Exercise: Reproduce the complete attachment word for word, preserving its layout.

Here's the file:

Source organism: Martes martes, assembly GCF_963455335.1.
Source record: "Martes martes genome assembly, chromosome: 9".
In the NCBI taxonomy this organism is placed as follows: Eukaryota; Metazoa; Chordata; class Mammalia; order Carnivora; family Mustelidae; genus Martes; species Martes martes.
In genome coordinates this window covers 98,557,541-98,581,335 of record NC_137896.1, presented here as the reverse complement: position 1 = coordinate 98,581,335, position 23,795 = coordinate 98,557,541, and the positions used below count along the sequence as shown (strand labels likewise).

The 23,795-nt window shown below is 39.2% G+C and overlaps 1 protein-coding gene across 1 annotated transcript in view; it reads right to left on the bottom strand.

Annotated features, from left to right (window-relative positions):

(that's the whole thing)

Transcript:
Source organism: Martes martes, assembly GCF_963455335.1.
Source record: "Martes martes genome assembly, chromosome: 9".
In the NCBI taxonomy this organism is placed as follows: Eukaryota; Metazoa; Chordata; class Mammalia; order Carnivora; family Mustelidae; genus Martes; species Martes martes.
In genome coordinates this window covers 98,557,541-98,581,335 of record NC_137896.1, presented here as the reverse complement: position 1 = coordinate 98,581,335, position 23,795 = coordinate 98,557,541, and the positions used below count along the sequence as shown (strand labels likewise).

The 23,795-nt window shown below is 39.2% G+C and overlaps 1 protein-coding gene across 1 annotated transcript in view; it reads right to left on the bottom strand.

Annotated features, from left to right (window-relative positions):